Air drops are under way to deliver relief supplies to more than 100,000 Somali refugees in three camps cut off by flooding in north-eastern Kenya.
Many parts of the region have been cut off by floods
A US Air Force Hercules transport plane has delivered tonnes of plastic sheeting, mosquito nets and blankets.
The UN refugee agency says the rains have ceased for the time being, but if they start again, even air drops will become difficult.
One million people have been displaced by floods.
With escalating fighting in Somalia, the UN is worried about a possible influx of refugees into Kenya at a time when the camps are struggling to cope.
It says the three camps at Dadaab, close to the Somali border, have been badly affected by the heavy rains of recent weeks.
Roads in the area are impassable and the air drops are being used as a last resort to reach refugees left without shelter.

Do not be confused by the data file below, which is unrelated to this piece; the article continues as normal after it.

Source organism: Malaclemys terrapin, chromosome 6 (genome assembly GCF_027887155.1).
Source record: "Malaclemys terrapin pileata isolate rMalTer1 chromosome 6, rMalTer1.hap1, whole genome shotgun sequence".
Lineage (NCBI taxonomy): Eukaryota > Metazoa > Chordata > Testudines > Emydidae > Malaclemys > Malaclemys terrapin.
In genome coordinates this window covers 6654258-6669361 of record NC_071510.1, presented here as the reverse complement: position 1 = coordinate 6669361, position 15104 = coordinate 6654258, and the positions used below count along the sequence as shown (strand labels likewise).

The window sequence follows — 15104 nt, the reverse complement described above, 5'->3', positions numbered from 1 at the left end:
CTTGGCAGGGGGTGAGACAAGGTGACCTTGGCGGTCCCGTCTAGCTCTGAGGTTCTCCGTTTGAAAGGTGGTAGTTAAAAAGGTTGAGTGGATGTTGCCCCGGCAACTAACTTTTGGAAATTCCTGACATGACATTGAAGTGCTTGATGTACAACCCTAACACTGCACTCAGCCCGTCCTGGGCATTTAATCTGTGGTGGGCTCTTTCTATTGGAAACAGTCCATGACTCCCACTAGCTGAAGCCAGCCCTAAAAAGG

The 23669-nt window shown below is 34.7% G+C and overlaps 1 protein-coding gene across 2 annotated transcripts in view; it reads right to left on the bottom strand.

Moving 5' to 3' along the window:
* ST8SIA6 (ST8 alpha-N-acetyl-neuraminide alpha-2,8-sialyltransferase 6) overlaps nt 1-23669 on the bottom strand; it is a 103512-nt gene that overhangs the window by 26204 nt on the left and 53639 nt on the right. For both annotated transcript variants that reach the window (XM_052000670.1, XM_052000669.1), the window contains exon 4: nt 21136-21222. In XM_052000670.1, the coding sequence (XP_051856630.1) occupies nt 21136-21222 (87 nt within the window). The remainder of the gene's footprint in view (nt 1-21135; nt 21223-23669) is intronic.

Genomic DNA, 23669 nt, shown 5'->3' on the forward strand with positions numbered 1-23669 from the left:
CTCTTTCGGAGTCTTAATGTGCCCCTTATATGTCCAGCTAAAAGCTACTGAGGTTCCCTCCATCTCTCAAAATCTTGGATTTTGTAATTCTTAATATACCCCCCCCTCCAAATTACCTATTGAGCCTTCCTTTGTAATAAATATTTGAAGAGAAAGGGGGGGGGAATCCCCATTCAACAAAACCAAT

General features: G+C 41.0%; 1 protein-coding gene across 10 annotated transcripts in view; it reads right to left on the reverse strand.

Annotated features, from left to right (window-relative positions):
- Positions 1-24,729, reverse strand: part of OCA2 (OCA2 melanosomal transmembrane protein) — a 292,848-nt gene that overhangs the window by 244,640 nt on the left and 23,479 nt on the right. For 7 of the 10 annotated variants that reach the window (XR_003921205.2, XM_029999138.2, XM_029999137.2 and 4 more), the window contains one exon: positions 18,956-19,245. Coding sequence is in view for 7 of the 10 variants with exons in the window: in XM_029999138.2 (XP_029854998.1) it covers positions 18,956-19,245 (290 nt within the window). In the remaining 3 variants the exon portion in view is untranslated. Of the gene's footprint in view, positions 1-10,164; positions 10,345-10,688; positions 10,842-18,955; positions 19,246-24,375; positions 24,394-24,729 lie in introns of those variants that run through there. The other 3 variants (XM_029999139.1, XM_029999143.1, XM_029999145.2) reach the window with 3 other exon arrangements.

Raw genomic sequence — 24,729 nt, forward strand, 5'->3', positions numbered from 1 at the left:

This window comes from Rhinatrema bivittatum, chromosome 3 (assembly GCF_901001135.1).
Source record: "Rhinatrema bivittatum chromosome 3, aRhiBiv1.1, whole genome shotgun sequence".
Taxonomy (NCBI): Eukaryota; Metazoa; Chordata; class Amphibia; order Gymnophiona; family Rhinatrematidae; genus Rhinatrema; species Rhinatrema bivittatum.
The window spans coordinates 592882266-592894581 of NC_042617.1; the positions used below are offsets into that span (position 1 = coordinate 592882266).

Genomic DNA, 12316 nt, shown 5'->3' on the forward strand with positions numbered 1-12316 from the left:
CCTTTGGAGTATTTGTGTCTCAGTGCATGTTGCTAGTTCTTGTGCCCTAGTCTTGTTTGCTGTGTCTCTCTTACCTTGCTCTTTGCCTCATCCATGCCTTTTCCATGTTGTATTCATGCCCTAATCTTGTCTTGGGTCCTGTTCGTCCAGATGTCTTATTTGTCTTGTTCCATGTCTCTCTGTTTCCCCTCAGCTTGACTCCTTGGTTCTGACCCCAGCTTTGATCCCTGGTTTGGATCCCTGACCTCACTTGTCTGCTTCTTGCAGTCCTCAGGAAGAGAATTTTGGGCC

Meanwhile, the International Red Cross says hundreds of thousands more people are on the move in southern Somalia, trying to escape severe flooding there.
The Red Cross, one of the few international aid agencies still operating inside Somalia, says the floods, coming so quickly after a long drought, have combined with years of conflict to make this one of the worst humanitarian crises in the world.
Yves Degiacomi, a Red Cross water engineer, described the humanitarian situation in Somalia as "horrendous".
He said: "When you fly over the region, all you can see is water and the tips of some roofs.
"In addition to the lack of food and shelter, the terrible smell of rotting debris makes it even more difficult to cope with the floods."
Floods have already killed more than 250 people in Kenya, Somalia and Ethiopia.